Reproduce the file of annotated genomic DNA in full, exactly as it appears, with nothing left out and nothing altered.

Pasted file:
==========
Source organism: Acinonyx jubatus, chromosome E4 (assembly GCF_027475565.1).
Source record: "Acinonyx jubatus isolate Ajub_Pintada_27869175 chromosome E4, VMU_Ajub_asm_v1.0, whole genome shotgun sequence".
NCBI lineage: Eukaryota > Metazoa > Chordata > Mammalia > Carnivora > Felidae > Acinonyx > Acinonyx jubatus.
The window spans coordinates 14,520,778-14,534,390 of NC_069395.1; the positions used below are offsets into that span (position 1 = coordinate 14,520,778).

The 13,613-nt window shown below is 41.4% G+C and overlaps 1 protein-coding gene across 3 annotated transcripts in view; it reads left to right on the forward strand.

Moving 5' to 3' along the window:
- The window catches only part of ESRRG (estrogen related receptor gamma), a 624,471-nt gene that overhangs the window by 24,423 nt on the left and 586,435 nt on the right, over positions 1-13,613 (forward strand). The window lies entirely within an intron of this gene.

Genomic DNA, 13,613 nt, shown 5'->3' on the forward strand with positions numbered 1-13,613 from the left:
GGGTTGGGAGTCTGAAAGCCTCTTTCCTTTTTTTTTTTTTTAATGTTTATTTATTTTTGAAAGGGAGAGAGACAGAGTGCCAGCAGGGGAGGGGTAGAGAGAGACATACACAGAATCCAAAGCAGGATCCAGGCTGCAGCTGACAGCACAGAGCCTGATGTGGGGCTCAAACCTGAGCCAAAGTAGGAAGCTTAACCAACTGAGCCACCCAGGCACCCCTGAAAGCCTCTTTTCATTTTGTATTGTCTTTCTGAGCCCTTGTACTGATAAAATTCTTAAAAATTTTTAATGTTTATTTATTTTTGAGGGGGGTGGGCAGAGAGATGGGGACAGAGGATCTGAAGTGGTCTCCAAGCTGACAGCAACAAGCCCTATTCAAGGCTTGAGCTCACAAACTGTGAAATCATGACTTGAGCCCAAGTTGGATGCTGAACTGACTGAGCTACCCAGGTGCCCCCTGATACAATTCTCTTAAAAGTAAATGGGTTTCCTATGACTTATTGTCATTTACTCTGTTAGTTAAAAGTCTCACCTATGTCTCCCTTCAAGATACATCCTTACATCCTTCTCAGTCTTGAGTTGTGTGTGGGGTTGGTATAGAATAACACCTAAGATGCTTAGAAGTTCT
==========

Source organism: Acinonyx jubatus, chromosome E4 (assembly GCF_027475565.1).
Source record: "Acinonyx jubatus isolate Ajub_Pintada_27869175 chromosome E4, VMU_Ajub_asm_v1.0, whole genome shotgun sequence".
NCBI lineage: Eukaryota > Metazoa > Chordata > Mammalia > Carnivora > Felidae > Acinonyx > Acinonyx jubatus.
The window spans coordinates 14,520,778-14,534,390 of NC_069395.1; the positions used below are offsets into that span (position 1 = coordinate 14,520,778).

The 13,613-nt window shown below is 41.4% G+C and overlaps 1 protein-coding gene across 3 annotated transcripts in view; it reads left to right on the forward strand.

Moving 5' to 3' along the window:
- The window catches only part of ESRRG (estrogen related receptor gamma), a 624,471-nt gene that overhangs the window by 24,423 nt on the left and 586,435 nt on the right, over positions 1-13,613 (forward strand). The window lies entirely within an intron of this gene.

Genomic DNA, 13,613 nt, shown 5'->3' on the forward strand with positions numbered 1-13,613 from the left:
GGGTTGGGAGTCTGAAAGCCTCTTTCCTTTTTTTTTTTTTTAATGTTTATTTATTTTTGAAAGGGAGAGAGACAGAGTGCCAGCAGGGGAGGGGTAGAGAGAGACATACACAGAATCCAAAGCAGGATCCAGGCTGCAGCTGACAGCACAGAGCCTGATGTGGGGCTCAAACCTGAGCCAAAGTAGGAAGCTTAACCAACTGAGCCACCCAGGCACCCCTGAAAGCCTCTTTTCATTTTGTATTGTCTTTCTGAGCCCTTGTACTGATAAAATTCTTAAAAATTTTTAATGTTTATTTATTTTTGAGGGGGGTGGGCAGAGAGATGGGGACAGAGGATCTGAAGTGGTCTCCAAGCTGACAGCAACAAGCCCTATTCAAGGCTTGAGCTCACAAACTGTGAAATCATGACTTGAGCCCAAGTTGGATGCTGAACTGACTGAGCTACCCAGGTGCCCCCTGATACAATTCTCTTAAAAGTAAATGGGTTTCCTATGACTTATTGTCATTTACTCTGTTAGTTAAAAGTCTCACCTATGTCTCCCTTCAAGATACATCCTTACATCCTTCTCAGTCTTGAGTTGTGTGTGGGGTTGGTATAGAATAACACCTAAGATGCTTAGAAGTTCT